Dr Barton was educated at University College London and then at the University of York, where he was awarded a PhD in History of Art for a thesis on the Medieval Stained Glass of Derbyshire and Nottinghamshire. His research work centres on late medieval visual culture in context and the liturgy of the late medieval church. He is also an author for the Corpus Vitrearum Medii Aevi. After a spell teaching History of Art to adult learners, he trained for ministry at Ripon College Cuddesdon. Since then he served as a parish priest in Norfolk, University Chaplain in Wales and has spent time as a conservation bookbinder. He currently serves as Rector of the West Wycombe benefice in Buckinghamshire.He is also a trustee of the Churches Visitor and Tourism Association.


MBE, PhD(Birmingham)

Read about Dr John Beal
Dr John Beal is a retired NHS Consultant in Dental Public Health who lives in Yorkshire. He has a long-standing interest in both medieval church history and dental history. He is particularly interested in the cult of saints and the iconography of depictions of saints including in stained glass windows and rood screens. He is a former member of the Church of England’s Church Buildings Council and of the Diocesan Advisory Committee for the Diocese of Ripon and Leeds. Member of the Norfolk Churches Trust and the Yorkshire Historic Churches Trust and a member of the Mid-Yorkshire Branch Committee of the latter. Member of the Council of the Churches Visitor and Tourism Association. Past Chairman of the Lindsay Society for the History of Dentistry. In addition to many dental papers and chapters in books his publications include “Representations of St Apollonia in British Churches” in Dental Historian (1996), “Toothache, saints and churches in medieval Norfolk with particular reference to the city of Norwich” in Of Toothache, Churches and Sheep ed Nicholas Groves (2016), with further papers in preparation. Research interests include saints among whose recorded medieval miracles were curing toothache.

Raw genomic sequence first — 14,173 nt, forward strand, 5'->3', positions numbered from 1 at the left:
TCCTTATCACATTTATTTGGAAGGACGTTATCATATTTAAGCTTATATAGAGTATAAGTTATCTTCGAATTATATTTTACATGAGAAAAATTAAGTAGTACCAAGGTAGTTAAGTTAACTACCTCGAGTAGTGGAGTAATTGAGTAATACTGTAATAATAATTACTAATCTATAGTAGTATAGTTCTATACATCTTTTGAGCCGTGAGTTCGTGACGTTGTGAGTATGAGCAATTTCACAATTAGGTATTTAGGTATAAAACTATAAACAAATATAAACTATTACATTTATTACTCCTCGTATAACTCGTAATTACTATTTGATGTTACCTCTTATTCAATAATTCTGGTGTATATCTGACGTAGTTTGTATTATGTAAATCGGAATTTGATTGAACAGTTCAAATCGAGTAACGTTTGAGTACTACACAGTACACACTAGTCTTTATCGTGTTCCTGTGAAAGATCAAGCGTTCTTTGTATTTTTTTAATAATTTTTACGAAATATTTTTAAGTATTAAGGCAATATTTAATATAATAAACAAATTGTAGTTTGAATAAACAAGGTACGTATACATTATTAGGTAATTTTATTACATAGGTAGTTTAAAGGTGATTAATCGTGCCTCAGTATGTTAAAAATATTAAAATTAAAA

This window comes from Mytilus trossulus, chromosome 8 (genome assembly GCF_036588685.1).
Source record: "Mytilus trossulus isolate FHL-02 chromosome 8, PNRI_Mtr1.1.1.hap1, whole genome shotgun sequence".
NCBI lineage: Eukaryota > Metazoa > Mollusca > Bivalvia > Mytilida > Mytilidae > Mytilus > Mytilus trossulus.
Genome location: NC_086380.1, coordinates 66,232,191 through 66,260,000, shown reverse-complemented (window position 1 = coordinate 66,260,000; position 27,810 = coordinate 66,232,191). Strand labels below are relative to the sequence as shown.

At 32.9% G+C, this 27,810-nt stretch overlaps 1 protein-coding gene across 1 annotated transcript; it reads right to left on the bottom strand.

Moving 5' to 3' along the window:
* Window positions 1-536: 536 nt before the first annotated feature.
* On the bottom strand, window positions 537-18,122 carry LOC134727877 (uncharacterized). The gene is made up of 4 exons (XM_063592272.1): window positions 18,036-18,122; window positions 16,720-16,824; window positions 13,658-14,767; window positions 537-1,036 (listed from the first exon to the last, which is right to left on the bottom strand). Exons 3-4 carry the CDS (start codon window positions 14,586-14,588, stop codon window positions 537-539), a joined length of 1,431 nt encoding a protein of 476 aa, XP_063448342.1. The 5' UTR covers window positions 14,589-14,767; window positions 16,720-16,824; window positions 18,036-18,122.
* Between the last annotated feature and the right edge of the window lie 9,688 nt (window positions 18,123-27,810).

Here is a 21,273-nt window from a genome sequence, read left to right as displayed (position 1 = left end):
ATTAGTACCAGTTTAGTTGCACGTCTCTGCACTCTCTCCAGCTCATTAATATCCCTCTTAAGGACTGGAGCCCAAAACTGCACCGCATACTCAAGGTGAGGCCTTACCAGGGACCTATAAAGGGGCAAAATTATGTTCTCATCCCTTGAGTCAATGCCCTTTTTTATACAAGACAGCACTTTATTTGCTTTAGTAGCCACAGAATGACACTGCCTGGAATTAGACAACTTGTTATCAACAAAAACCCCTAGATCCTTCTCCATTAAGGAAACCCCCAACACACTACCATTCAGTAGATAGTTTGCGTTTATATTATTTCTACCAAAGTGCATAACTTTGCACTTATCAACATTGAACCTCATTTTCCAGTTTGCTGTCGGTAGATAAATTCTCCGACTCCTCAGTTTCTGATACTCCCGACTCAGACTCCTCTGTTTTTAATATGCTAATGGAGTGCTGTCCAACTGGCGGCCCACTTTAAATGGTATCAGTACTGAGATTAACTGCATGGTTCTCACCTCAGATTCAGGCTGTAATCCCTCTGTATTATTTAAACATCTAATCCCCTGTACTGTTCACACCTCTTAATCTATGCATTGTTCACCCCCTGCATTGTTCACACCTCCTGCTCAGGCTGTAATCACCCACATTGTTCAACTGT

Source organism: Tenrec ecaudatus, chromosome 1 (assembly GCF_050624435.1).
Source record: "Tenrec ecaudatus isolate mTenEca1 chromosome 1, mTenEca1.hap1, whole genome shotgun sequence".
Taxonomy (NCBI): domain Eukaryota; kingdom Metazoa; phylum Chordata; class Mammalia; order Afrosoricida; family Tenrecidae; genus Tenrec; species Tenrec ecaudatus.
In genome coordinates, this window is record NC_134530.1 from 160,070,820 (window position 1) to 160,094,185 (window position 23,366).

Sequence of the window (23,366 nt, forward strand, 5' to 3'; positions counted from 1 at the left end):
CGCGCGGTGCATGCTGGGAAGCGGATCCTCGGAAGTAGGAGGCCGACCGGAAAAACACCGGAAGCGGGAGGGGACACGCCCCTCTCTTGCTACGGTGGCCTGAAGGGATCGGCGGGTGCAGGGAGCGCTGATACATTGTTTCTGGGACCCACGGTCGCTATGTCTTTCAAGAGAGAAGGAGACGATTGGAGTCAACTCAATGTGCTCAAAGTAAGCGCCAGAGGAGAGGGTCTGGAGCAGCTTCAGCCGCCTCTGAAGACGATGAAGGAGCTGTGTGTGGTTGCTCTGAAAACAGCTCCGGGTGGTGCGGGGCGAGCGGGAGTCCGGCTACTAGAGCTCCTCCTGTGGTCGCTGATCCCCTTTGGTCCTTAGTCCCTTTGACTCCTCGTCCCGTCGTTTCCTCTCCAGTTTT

Read about Mark Wilson
Mark first started working on historic buildings back in 2005 as an assistant conservator with the National Trust at Treasures house in York. After graduating from Bournemouth University in 2008 with a BSc in Heritage Conservation, Mark started as a self-employed stone conservator and worked on a variety of historic buildings in the North of England, including Castle Howard and numerous medieval churches.